Explore Belarusian Culture

In this section, you will find articles on well-known people and places from the Belarusian cultural scene, as well as interesting facts about the past and present Belarus that remain unknown to the Western audience.

Fri, 2007-09-07 10:24

The wave of demolition sweeps over the country...

In about a week Minsk will celebrate its 940’s birthday. Although probably the word “birthday” is totally inappropriate in this case. It was, in fact, the doomsday of the Belarusian capital, which happened in 1067. The first mentioning of Minsk in the ancient chronicle describes the city’s demolition during the battle between the warring Slavic dukes. Since then, it seems, destroying Minsk has become some kind of a perverted tradition. Eastern and Western powers often solved their disputes on the Belarusian soil. However, the recent history shows that Belarusian authorities can be just as barbarian as the uninvited foreign guests.

Tue, 2007-07-10 15:13

The Independence Day parade in Minsk is a grotesque sight. Held annually on the 3rd of July, the event attracts huge crowds of people and usually begins with a military show featuring roaring tanks, swooping airplanes, and the perfectly groomed soldiers juggling their rifles. They are followed by the acid-red tractors, combines, seeding machines and other farming mechanisms. In authoritarian Belarus the sowing and harvesting campaigns are still regarded as “the battles for the crops”. Then come the sportsmen. Ice-hockey players on rollerblades are playing the non-existing puck, tennis players are swinging their rackets at imaginary balls, wheel-mounted yachts are rolling down the asphalt road, strange figures on stilts act as chess pieces and, as the climax of the action, several dozens of athletes form some kind of vase with their bodies, which is slowly waving its tentacles. Pop singers are opening their mouths in accordance with the pre-recorded soundtrack, transmitted

Belarusian singer Alesya is performing a concert for Bat'ka (“For Bat'ka” is a slogan on the billboard behind the singer)

Fri, 2007-07-06 17:15

***

It is a city which has no memory of itself, but whom I remember wherever I go. I cannot live without it, but with it, I cannot live in peace. I drink it, like one drinks salted water. And I cannot drink it over. It doesn’t clench my thirst and does not let me sleep at night; it is demanding, but it does not promise anything in return. But should you be one day with it, it would not let you go away and if it did, it would come back to you in dreams and would call for you to come back to it.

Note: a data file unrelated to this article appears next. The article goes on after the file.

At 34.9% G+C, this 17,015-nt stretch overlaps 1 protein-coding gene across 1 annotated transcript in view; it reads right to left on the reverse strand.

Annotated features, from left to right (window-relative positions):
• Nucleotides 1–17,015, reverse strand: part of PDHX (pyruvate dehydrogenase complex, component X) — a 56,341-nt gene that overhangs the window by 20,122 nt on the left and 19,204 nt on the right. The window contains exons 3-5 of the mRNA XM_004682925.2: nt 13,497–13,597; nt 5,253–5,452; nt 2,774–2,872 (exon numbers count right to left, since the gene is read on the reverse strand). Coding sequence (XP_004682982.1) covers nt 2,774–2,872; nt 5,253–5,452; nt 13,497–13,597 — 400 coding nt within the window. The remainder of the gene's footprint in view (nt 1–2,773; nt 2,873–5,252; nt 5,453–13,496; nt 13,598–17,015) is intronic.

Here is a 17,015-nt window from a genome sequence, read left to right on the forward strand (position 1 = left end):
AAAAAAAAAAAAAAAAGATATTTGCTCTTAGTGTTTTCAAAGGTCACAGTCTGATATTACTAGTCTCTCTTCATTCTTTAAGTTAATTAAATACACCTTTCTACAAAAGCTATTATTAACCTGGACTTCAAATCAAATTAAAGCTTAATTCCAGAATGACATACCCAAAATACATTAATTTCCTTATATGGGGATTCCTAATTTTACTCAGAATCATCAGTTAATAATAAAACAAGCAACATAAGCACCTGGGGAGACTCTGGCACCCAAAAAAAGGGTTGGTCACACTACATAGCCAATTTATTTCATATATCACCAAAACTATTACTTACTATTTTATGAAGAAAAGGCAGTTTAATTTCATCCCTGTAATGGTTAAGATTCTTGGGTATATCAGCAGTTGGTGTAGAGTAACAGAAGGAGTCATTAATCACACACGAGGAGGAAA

photo by Jef Bonifacino

Wed, 2007-06-27 11:36

The pastoral aesthetics has spread through the Belarusian literature like a long-lasting epidemic, rivalled, perhaps, only by the literary recollections of the World War II. Used to cliché-laden stories, the school pupils are usually quite reluctant to get their hands on the first book of the epic „The Ears of Rye under Thy Sickle“ by Uladzimir Karatkevich. However, what sounds like a good title for a kolkhoz love story, appears to be an elaborate trap. Having once opened the book, one has a real difficulty shutting it.

Thu, 2007-06-14 12:30

The front man of the rock band “N.R.M.” inspires the young generations of Belarusians.

 

What does it take to make a revolution? If it has to take place in the hearts of a generation, then basically all you need is a guitar. Some talent won’t hurt either. And if you have just a fraction of Lyavon Volski’s charisma, then it should be enough to rock the nation.

Thu, 2007-06-07 14:48
There is a sea in Minsk. No, it’s not this pitiful lake on the north-western outskirts of the Belarusian capital. There is a real sea, which is filling the broad Avenue of Independence with its mighty blue waters. You can even see a snow-white sea cruise liner casting anchor near the Empire-style tower of the KGB headquarters. And still, this sea is framed, put behind glass and hung on the wall in a small exhibition room of an independent art gallery “Padzemka”, which is situated literally under ground, one storey below the main Minsk street. Artur Klinau, a tall man in elegant spectacles, the author of this photo collage, is drinking coffee in a tiny back room of the gallery. He is leafing through his new book titled “Minsk: die Sonnenstadt der Träume” (‘Minsk: the Sun City of Dreams’).

Pages